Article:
While taka notes of different denominations are now easily available, the launch of Bangladesh's currency after independence proceeded with much difficulty.
When the Bangabandhu government came to power in 1971, they faced a serious crisis. Without a recognised currency, it became hard to conduct economic activities. For a while, Pakistani rupees stamped with a Bangladeshi seal were used. But it wasn't enough.
In the same year, the Security Printing Press of India was approached to print Tk1 and Tk100 notes on an emergency basis, which were finally released in the market on March 4 1972.
These were Bangladesh's first own money. Commemorating the country's independence, the notes were designed with the map of Bangladesh.
Around two months later, Tk10 notes were released, followed by Tk5 notes a month later.
A new problem, however, arose a while later. As the notes were printed in India, they came with security risks. Counterfeit currency began to spread, raising alarms in Bangladesh Bank. Acting swiftly, the central bank scrapped the notes on May 1 1973. The Tk1 note was cancelled a year later on March 30 1974.
At the time, one US dollar was worth around Tk8. The government then decided to introduce new notes. The new notes could be printed in any developed country, including the United Kingdom and the United States.
But what about its design? Who would take up the task of designing a newly-independent country's currency?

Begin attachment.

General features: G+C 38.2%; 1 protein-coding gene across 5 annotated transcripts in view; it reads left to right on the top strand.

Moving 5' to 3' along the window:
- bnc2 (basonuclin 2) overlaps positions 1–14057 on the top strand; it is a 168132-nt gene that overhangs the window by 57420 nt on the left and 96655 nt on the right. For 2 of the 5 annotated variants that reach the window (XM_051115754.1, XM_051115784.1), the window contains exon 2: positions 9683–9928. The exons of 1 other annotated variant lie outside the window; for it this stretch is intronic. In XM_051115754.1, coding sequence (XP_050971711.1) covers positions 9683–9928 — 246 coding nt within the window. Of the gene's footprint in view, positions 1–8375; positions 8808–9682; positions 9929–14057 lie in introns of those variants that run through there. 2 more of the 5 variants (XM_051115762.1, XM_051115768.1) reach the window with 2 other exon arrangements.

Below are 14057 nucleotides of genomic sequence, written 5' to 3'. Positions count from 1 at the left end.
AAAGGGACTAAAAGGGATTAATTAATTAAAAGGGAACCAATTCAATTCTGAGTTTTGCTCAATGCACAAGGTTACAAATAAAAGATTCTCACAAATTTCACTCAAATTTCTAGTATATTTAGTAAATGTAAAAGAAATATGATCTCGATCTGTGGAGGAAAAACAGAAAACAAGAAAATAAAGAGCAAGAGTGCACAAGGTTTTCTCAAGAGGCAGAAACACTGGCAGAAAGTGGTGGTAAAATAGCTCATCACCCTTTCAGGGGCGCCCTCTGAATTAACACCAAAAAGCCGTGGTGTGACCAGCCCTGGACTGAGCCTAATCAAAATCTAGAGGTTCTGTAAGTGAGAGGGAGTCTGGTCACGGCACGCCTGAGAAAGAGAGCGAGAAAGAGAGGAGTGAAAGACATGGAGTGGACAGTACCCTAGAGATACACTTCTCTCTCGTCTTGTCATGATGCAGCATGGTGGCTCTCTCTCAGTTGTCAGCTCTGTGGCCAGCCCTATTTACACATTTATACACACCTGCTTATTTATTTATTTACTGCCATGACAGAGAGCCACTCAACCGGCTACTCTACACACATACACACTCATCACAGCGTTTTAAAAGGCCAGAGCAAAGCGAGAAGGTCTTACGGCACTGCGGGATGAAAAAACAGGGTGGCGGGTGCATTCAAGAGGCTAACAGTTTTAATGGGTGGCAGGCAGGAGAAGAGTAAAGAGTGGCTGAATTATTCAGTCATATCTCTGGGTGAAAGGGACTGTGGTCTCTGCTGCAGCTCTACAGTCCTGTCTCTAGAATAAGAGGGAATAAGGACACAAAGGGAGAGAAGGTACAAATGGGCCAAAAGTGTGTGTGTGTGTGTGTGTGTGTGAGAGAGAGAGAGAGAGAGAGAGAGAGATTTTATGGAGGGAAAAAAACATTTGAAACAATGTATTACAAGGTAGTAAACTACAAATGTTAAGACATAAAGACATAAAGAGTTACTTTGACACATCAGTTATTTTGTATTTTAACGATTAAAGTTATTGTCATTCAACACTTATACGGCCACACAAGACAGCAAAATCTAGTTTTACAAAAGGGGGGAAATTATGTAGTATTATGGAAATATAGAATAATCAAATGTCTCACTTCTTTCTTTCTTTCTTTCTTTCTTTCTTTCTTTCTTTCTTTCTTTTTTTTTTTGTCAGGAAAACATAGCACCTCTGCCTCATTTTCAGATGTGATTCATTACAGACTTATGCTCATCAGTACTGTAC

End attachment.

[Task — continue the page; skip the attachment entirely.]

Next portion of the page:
A three-member committee, made up of famed painter Zainul Abedin, Potua Quamrul Hassan and painter Qayyum Chowdhury, was asked to commission an artist for designing the new notes.
Qayyum Chowdhury was tasked with designing the notes, but as the work did not progress, an advertisement was taken out in a local newspaper seeking another designer.
At one stage, Quamrul Hassan heard of an artist from Charukola, K G Mustafa, who worked at the Security Printing Press in Karachi as a designer. The search for him began and in the end Quamrul got this man.
He immediately took Mustafa to meet the then governor of Bangladesh Bank ANM Hamidullah. It was there that Mustafa was given the responsibility of designing the new notes.
Mustafa began by tackling two versions of the Tk5 note first. After two weeks, he submitted his designs to the central bank governor. Hamidullah was very pleased with the design and he showed it to the prime minister and the then first finance minister of Bangladesh Tajuddin Ahmed. Finally, the designs were taken to Bangabandhu himself.
In his memoirs, KG Mustafa recounted the day he presented the design to Bangabandhu. "Bangabandhu was overjoyed when he saw the designs. Did you make these from abroad, he asked me," Mustafa wrote.
On the same day, Bangabandhu gave permission to print the notes and the contract for this was given to a British company, Thomas de la Rue.
The design for the two five taka notes began in February 1972 and it was printed in London by August. On February 4 of the next year, the two new notes of Bangladesh were finally introduced.